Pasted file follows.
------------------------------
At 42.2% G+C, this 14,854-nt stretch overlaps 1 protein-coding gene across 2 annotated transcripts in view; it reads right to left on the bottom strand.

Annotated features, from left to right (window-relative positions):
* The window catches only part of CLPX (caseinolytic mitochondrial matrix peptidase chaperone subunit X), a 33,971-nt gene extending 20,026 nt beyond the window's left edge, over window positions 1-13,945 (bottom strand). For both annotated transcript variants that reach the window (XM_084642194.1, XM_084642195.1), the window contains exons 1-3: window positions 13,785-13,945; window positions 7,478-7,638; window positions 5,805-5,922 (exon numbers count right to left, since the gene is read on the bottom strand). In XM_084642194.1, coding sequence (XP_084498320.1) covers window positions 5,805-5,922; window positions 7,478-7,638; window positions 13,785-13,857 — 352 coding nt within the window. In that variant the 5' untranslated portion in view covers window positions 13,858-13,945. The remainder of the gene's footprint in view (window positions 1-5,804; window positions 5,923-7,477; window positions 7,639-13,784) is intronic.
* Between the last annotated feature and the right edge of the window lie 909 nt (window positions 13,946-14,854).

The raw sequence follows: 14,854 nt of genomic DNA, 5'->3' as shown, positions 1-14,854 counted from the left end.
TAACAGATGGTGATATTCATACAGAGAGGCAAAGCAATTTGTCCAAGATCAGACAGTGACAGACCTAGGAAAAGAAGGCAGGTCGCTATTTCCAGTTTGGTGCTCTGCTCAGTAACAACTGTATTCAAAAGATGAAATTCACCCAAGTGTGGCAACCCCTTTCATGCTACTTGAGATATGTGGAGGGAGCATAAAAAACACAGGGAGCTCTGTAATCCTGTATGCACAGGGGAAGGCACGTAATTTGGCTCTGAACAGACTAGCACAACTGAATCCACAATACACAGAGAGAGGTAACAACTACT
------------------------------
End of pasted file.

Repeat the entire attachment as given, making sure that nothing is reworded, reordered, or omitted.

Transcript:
At 42.2% G+C, this 14,854-nt stretch overlaps 1 protein-coding gene across 2 annotated transcripts in view; it reads right to left on the bottom strand.

Annotated features, from left to right (window-relative positions):
* The window catches only part of CLPX (caseinolytic mitochondrial matrix peptidase chaperone subunit X), a 33,971-nt gene extending 20,026 nt beyond the window's left edge, over window positions 1-13,945 (bottom strand). For both annotated transcript variants that reach the window (XM_084642194.1, XM_084642195.1), the window contains exons 1-3: window positions 13,785-13,945; window positions 7,478-7,638; window positions 5,805-5,922 (exon numbers count right to left, since the gene is read on the bottom strand). In XM_084642194.1, coding sequence (XP_084498320.1) covers window positions 5,805-5,922; window positions 7,478-7,638; window positions 13,785-13,857 — 352 coding nt within the window. In that variant the 5' untranslated portion in view covers window positions 13,858-13,945. The remainder of the gene's footprint in view (window positions 1-5,804; window positions 5,923-7,477; window positions 7,639-13,784) is intronic.
* Between the last annotated feature and the right edge of the window lie 909 nt (window positions 13,946-14,854).

The raw sequence follows: 14,854 nt of genomic DNA, 5'->3' as shown, positions 1-14,854 counted from the left end.
TAACAGATGGTGATATTCATACAGAGAGGCAAAGCAATTTGTCCAAGATCAGACAGTGACAGACCTAGGAAAAGAAGGCAGGTCGCTATTTCCAGTTTGGTGCTCTGCTCAGTAACAACTGTATTCAAAAGATGAAATTCACCCAAGTGTGGCAACCCCTTTCATGCTACTTGAGATATGTGGAGGGAGCATAAAAAACACAGGGAGCTCTGTAATCCTGTATGCACAGGGGAAGGCACGTAATTTGGCTCTGAACAGACTAGCACAACTGAATCCACAATACACAGAGAGAGGTAACAACTACT